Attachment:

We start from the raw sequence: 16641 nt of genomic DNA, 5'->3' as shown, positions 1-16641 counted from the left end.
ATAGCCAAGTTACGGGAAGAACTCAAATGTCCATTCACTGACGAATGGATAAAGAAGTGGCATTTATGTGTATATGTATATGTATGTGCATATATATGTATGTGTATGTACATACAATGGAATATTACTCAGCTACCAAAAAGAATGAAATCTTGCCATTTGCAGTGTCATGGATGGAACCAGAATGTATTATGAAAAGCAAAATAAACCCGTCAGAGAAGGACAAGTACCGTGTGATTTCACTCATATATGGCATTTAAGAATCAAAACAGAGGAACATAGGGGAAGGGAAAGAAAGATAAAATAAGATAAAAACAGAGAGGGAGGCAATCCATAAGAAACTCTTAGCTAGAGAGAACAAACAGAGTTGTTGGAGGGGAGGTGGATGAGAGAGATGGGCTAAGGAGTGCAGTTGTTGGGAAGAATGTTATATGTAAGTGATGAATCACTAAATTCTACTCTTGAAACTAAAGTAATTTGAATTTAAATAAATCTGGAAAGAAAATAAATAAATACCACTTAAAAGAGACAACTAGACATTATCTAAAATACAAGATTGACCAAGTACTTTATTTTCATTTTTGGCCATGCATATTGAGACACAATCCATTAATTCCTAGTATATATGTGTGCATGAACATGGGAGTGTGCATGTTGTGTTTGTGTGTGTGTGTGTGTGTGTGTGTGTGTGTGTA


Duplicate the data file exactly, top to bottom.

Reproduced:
We start from the raw sequence: 16641 nt of genomic DNA, 5'->3' as shown, positions 1-16641 counted from the left end.
ATAGCCAAGTTACGGGAAGAACTCAAATGTCCATTCACTGACGAATGGATAAAGAAGTGGCATTTATGTGTATATGTATATGTATGTGCATATATATGTATGTGTATGTACATACAATGGAATATTACTCAGCTACCAAAAAGAATGAAATCTTGCCATTTGCAGTGTCATGGATGGAACCAGAATGTATTATGAAAAGCAAAATAAACCCGTCAGAGAAGGACAAGTACCGTGTGATTTCACTCATATATGGCATTTAAGAATCAAAACAGAGGAACATAGGGGAAGGGAAAGAAAGATAAAATAAGATAAAAACAGAGAGGGAGGCAATCCATAAGAAACTCTTAGCTAGAGAGAACAAACAGAGTTGTTGGAGGGGAGGTGGATGAGAGAGATGGGCTAAGGAGTGCAGTTGTTGGGAAGAATGTTATATGTAAGTGATGAATCACTAAATTCTACTCTTGAAACTAAAGTAATTTGAATTTAAATAAATCTGGAAAGAAAATAAATAAATACCACTTAAAAGAGACAACTAGACATTATCTAAAATACAAGATTGACCAAGTACTTTATTTTCATTTTTGGCCATGCATATTGAGACACAATCCATTAATTCCTAGTATATATGTGTGCATGAACATGGGAGTGTGCATGTTGTGTTTGTGTGTGTGTGTGTGTGTGTGTGTGTGTGTGTA